Why a lion?
"Lion" was a special Easter performance by my church's worship team and choir at our Easter Resurrection Sunday. You can view it here along with the introductory video that introduced it.
"Lion" is a powerful song by Elevation Worship that speaks to the strength and might of God, portraying him as the Lion of Judah.
The song is a reminder of God's unwavering power and sovereignty over all things. The lyrics of the song encourage listeners to put their trust in God and to have faith in his abilities to protect and provide.
The song begins with the powerful opening lines:
God of Jacob, Great I Am
King of angels, Son of Man
Voice of many waters
Song of Heaven's throne
Louder than the thunder
Make Your glory known.
These words are declarative and powerfully emphatic.
The opening lines of the song declare the greatness of God. These lines establish the song's focus on God's power and authority over all creation, as well as his status as both divine and human.
The phrase "God of Jacob, Great I Am" is a reference to two different names for God in the Bible. The first part of the phrase, "God of Jacob", refers to a name that God revealed to Jacob in the book of Genesis.
In Genesis 32:28, God tells Jacob, "Your name shall no longer be called Jacob, but Israel, for you have striven with God and with men, and have prevailed."
The second part of the phrase, "Great I Am," is a reference to another name for God that is revealed in the book of Exodus.
In Exodus 3:14, God tells Moses, "I AM WHO I AM." This name emphasises God's eternal nature and his self-sufficiency. God exists in and of himself, without the need for anything or anyone else to sustain him.
Hail, hail Lion of Judah, Let the Lion roar!
The chorus of the song is perhaps its most memorable and impactful section.
"The Lion of Judah" is a title given to Jesus and describes him as a powerful and victorious ruler. This powerful declaration invokes the image of a roaring lion, symbolising God's strength and power.
The phrase "Let the Lion roar!" is a call to worship and praise Jesus for his power and authority. It is a reminder that Jesus is not just a gentle lamb, as he is often depicted in art and literature, but also the powerful and mighty ruler who can overcome any obstacle or challenge.
The roar of a lion is a symbol of strength and courage, and the phrase encourages us to acknowledge and celebrate the power and authority of Jesus.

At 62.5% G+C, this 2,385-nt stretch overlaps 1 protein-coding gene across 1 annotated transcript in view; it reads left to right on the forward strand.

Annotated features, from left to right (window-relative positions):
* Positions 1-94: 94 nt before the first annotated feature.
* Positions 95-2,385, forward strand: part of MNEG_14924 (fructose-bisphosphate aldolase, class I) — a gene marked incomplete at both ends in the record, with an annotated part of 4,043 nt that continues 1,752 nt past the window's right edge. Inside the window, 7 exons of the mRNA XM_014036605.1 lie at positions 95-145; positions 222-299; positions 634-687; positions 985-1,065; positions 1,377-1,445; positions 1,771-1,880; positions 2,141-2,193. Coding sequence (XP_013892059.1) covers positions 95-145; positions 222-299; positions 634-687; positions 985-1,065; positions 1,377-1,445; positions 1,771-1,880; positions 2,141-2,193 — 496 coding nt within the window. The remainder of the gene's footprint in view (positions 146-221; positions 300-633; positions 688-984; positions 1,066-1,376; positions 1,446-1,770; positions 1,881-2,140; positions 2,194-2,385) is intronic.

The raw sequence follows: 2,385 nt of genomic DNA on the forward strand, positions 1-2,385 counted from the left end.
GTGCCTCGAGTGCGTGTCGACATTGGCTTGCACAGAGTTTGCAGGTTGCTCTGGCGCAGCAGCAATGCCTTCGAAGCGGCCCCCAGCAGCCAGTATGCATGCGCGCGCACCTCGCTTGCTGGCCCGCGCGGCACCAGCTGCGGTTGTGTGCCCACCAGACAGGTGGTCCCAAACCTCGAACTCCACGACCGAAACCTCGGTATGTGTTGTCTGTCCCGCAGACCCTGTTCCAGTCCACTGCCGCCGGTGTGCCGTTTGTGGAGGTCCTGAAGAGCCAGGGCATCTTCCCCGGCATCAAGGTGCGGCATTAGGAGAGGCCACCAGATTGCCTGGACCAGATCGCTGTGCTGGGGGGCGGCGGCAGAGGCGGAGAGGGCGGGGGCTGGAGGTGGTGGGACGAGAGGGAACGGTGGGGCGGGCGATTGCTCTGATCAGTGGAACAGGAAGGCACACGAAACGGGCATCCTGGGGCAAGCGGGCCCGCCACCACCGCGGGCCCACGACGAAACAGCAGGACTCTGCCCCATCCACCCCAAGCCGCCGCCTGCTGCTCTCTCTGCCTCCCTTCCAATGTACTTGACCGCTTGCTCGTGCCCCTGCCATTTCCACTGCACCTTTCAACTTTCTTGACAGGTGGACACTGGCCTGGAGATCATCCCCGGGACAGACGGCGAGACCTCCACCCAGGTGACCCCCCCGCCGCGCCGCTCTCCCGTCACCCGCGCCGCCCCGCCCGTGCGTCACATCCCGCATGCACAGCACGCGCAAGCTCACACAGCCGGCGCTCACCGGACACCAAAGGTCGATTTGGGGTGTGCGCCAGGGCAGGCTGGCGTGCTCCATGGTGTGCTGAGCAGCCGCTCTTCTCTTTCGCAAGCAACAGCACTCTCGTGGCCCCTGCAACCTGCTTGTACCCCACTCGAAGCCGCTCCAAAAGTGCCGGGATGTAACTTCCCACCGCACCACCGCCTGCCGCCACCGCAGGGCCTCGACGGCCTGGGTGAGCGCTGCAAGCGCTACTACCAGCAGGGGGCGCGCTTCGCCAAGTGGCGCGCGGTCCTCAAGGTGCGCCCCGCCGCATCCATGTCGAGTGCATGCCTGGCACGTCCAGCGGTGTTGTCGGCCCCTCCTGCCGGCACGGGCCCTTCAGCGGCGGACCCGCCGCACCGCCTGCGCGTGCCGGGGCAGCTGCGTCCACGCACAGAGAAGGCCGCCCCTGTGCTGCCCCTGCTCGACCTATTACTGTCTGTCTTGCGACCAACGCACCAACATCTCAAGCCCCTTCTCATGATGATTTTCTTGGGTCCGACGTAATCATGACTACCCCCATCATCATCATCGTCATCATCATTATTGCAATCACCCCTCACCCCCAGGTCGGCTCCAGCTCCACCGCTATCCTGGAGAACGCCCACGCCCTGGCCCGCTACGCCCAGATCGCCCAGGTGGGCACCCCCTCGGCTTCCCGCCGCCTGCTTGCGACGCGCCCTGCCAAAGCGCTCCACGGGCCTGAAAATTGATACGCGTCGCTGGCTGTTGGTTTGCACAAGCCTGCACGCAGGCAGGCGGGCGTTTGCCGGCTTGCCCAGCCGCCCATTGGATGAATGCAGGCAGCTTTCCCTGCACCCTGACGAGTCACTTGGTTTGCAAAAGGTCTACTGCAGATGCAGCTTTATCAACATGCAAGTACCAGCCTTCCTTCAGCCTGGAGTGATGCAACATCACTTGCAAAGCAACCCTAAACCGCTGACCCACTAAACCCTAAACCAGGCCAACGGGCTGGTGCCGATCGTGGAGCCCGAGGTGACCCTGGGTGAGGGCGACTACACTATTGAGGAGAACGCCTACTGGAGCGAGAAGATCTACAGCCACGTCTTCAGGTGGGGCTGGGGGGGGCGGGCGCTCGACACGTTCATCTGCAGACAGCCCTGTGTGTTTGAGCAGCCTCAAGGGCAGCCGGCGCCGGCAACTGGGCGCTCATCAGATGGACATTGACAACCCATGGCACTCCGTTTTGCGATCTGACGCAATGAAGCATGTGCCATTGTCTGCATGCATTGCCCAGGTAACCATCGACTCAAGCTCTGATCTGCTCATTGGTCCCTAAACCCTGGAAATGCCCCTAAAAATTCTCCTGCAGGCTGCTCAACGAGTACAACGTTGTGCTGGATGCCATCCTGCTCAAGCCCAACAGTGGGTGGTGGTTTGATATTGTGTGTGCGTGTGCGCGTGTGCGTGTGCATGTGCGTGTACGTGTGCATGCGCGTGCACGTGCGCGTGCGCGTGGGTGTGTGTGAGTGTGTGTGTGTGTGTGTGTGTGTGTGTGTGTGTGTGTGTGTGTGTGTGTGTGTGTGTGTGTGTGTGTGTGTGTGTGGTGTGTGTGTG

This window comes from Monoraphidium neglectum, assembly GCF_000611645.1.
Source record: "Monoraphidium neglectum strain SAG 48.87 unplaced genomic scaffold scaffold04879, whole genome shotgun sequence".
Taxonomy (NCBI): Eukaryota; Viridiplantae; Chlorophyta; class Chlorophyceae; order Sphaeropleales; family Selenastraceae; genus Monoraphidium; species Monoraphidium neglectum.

We can have faith in Jesus as the one who saves and delivers us, and to trust in his strength and power to see us through difficult times.
Pride of Zion, prophets spoke
Our Messiah flesh and bone
You alone are worthy to open up the scroll
Like a lamb, You suffered, but the Lion has arose
Jesus is the fulfillment of the prophecies of the Old Testament prophets who spoke of a coming Messiah who would save his people.
"Pride of Zion" is a reference to Jerusalem, also known as Zion. Use of this title emphasises Jesus's Jewish heritage and his coming as the fulfillment of Jewish prophecy.
"Our Messiah flesh and bone" is a reference to the humanity of Jesus Christ. Jesus was not just a spiritual being, but is also fully human with a physical body.
In Revelation, the scroll sealed with seven seals is presented to Jesus. The scroll contains the future events of the world, and only Jesus is worthy to open it and reveal its contents.
This reminds us of Jesus' divine authority and power.
"Like a lamb, You suffered, but the Lion has arose" refers to Jesus's death and resurrection. The phrase "like a lamb" is a reference to Jesus's sacrificial death on the cross, where he was described as the "Lamb of God" who takes away the sins of the world (John 1:29).
Jesus was willing to lay down his life for the salvation of humanity.
Prepare the way.
Prepare the way of the Lord
This lyric is directly quoting Isaiah chapter 40, verse 3. The bridge of the song is a call to action, urging listeners to indeed, prepare the way of the Lord.
We can actively participate in bringing about God's will here on earth, by preparing our hearts and minds for his presence.
We should always be prepared for the second coming of Christ, living in a state of repentance and holiness.
"Prepare the way" is also a call to prepare our hearts and minds for a deeper relationship with God. It is a call to remove any obstacles or distractions that may hinder our spiritual growth and to create space in our lives for God to work.
O valley, be raised up
O mountain, be made low
The repetition of the phrase "O valley, be raised up, O mountain, be made low" is also significant, as it is a reference to a prophecy from the book of Isaiah, which speaks of preparing the way for the Lord.
God's ways are higher than ours.
When we see valleys or mountains, God's perspective is uniquely in a whole higher paradigm of thinking where the highs and lows become irrelevant.